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Discussion Starter #1
I've worked at my place of employment for almost 4 years now and was applying for jobs before the pandemic started. I sent out so many applications, got a couple of interviews, but no offers. I guess it ended up working out since now I've changed my mind on what I want. I'm back in the office now but I realized from working remotely for 3 months that I enjoy it and want to not only work 100% remotely, but change to a different field. The problem is that even though there seem to be quite a few ads for jobs in the field I'm interested in, there must be a ton of competition, and especially difficult for someone with no experience in said field. I normally don't write cover letters but have been accompanying all of my applications with one, since one would have no idea from my résumé how I am at all qualified for the job. I don't want them to think I'm applying for random jobs just to say that I'm looking for work and therefore can continue to get unemployment benefits (which I'm not getting since I'm still working).

 
For reference, I've been applying for mortgage loan processor jobs. I haven't worked with mortgages at all but I bought my house last year on a rehab loan, then refinanced into a conventional loan. My home search, purchase process, and renovation were all long processes so I did a lot of research in the meantime. I looked over a ton of deeds, mortgage records, parcel maps, and FEMA flood maps. Even though I live in a high-COL area, even such jobs based in low-COL areas offer more money than what I make now. Those in high-COL areas offer a lot more but I don't know if I'd be eligible for those with no experience. These ads all ask for 2-3 years of experience. Those with at least 5 years I generally don't bother with. Other than that, most of my job experience is in either public education, or more recently, logistics and transportation, mainly in customer service.


Has anyone ever changed fields? If so, was it during a recession? Is that even possible? How'd you convince them to interview you, let alone hire you? Did you know someone at the company? I don't know anyone.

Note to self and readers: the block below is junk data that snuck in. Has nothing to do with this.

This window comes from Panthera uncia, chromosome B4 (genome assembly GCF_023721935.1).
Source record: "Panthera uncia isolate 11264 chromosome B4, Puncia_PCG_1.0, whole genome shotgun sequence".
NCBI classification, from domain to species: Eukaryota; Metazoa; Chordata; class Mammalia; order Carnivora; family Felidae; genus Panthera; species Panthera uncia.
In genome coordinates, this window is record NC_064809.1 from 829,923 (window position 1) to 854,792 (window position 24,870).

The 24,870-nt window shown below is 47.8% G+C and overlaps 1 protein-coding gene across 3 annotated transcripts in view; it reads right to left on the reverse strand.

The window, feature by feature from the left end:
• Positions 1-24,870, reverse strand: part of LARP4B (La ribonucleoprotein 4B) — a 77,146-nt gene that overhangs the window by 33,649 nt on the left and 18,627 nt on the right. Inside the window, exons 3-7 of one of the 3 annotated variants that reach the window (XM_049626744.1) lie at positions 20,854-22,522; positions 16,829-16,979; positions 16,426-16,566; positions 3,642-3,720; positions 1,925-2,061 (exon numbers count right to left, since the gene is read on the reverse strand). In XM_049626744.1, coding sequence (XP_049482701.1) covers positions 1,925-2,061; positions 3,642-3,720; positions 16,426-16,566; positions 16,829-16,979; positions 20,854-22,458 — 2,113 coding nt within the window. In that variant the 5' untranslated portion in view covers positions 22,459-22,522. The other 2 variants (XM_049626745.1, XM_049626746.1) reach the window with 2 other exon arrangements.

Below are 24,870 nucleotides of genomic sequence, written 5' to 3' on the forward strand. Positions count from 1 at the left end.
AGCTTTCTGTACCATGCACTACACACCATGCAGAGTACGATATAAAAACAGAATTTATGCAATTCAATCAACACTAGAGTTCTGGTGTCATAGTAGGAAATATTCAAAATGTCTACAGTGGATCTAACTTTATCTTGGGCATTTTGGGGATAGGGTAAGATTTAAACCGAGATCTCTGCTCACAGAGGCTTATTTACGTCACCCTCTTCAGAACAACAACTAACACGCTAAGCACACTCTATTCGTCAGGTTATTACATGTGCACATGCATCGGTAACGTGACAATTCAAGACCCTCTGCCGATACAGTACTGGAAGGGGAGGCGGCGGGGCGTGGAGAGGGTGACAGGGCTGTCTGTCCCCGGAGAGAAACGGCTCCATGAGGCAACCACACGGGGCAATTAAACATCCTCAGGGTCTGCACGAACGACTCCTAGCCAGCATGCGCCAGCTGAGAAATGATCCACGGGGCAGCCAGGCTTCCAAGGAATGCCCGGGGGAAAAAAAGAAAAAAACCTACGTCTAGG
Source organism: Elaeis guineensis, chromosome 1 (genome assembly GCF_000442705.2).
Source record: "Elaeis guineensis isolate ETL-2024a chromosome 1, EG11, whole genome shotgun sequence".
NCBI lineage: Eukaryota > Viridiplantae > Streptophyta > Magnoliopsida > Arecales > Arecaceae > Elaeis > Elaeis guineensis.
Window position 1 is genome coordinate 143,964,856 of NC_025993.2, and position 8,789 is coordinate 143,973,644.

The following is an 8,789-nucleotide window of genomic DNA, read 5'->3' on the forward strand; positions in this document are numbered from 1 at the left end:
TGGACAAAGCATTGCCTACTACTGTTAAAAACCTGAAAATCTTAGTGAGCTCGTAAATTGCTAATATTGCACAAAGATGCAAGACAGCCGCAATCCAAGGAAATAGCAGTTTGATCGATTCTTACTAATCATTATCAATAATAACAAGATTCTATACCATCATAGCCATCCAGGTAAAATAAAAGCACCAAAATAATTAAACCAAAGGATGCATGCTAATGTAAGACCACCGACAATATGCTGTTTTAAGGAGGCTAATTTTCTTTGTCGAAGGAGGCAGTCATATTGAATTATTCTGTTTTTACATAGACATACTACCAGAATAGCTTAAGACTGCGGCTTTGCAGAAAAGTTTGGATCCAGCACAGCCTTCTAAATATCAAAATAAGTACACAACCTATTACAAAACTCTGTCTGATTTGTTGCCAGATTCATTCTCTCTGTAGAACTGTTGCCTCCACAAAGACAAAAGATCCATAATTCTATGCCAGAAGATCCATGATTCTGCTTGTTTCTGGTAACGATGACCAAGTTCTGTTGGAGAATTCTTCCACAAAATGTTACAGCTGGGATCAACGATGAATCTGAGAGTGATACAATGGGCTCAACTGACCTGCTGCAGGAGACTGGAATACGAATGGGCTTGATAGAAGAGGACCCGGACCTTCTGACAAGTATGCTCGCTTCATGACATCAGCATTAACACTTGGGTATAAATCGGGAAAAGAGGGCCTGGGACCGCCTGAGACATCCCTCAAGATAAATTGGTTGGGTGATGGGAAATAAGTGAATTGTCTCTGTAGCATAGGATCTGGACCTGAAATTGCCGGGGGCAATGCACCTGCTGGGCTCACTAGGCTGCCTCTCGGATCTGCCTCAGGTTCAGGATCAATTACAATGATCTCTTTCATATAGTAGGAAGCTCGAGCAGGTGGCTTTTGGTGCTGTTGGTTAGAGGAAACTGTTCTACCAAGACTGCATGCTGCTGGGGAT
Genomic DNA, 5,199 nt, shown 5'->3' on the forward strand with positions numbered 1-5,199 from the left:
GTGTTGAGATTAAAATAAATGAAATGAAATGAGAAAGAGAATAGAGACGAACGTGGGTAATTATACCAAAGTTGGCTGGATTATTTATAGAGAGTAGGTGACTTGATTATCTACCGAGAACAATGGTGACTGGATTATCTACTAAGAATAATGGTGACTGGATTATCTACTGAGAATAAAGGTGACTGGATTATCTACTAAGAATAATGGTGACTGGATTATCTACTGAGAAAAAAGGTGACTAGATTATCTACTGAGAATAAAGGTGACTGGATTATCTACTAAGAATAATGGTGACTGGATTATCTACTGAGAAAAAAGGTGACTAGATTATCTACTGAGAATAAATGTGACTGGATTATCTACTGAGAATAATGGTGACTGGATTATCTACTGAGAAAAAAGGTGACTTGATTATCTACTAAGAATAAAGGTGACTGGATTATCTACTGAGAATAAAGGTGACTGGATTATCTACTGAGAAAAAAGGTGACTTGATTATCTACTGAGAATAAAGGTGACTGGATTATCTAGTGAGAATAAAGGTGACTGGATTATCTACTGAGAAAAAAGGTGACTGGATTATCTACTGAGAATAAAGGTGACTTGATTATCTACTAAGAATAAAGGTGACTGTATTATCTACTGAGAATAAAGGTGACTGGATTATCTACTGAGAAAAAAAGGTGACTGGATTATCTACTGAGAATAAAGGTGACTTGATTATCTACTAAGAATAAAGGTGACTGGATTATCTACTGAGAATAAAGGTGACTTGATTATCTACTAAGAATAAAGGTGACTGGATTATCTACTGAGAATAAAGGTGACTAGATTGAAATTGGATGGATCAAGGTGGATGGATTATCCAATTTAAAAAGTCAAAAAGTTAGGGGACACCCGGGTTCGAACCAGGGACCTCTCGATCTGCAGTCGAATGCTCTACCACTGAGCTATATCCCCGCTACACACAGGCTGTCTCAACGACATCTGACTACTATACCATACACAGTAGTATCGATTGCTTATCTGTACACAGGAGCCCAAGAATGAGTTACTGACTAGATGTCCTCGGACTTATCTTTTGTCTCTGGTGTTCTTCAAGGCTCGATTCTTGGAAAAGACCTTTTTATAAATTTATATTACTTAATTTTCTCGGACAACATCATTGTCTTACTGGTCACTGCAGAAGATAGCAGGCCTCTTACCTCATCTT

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I'm currently pursuing web development at 28.

Obviously as a career shifter any fields that require a specific degree will be closed off, but for me in my current situation- it's a portfolio led pursuit. Therefore, my only plan is that if I'm searching for months and getting rejected, I can continue learning and improving, until I'm simply too good to ignore.

I was teaching English in Korea, and I was basically ethnically appearance-wise Korean, but I didn't speak Korean, and I didn't have a teaching or english related degree- so I was bottom of the barrel and I was sending out 8 emails a day for a month, contacting 10 recruiters, going to 10 interviews, etc. getting so many rejections because I wasn't white for the "english only" schools and didn't speak english for the "dual-language" schools, and what I basically learned during that whole process is that when you aren't playing the best hand 1). it's a persistence thing, and 2). job hunting is a whole skillset that you can develop.

The way you craft your CV, the way you communicate in emails, the way you describe and twist your experiences within the lines of truth, showing visual evidence of your work, I literally ended up taking pictures of myself volunteer teaching kids and doing a TEFL programme to show people me working in that environment, and sending my best lesson plans which looked impressive, and then the way you present yourself and the social skills involved in an interview- it's all skillset, and it makes a HUGE difference. I was doing more than everyone else and making myself stand out. It makes ALL the difference. I even made a video presentation using software, which didn't tell you much more about me in terms of info- but showed that I had the capability to execute things well. You have to go the extra mile and at the end of the day it's just a dude/lady at the other end seeing these things, and they will be swayed by these things.. Even to the point where they will favour you over someone who has superior "credentials".

Sorry I'm not exactly what you're after but I'm just offering what I can.
 

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Discussion Starter #3
I'm currently pursuing web development at 28.

Obviously as a career shifter any fields that require a specific degree will be closed off, but for me in my current situation- it's a portfolio led pursuit. Therefore, my only plan is that if I'm searching for months and getting rejected, I can continue learning and improving, until I'm simply too good to ignore.

I was teaching English in Korea, and I was basically ethnically appearance-wise Korean, but I didn't speak Korean, and I didn't have a teaching or english related degree- so I was bottom of the barrel and I was sending out 8 emails a day for a month, contacting 10 recruiters, going to 10 interviews, etc. getting so many rejections because I wasn't white for the "english only" schools and didn't speak english for the "dual-language" schools, and what I basically learned during that whole process is that when you aren't playing the best hand 1). it's a persistence thing, and 2). job hunting is a whole skillset that you can develop.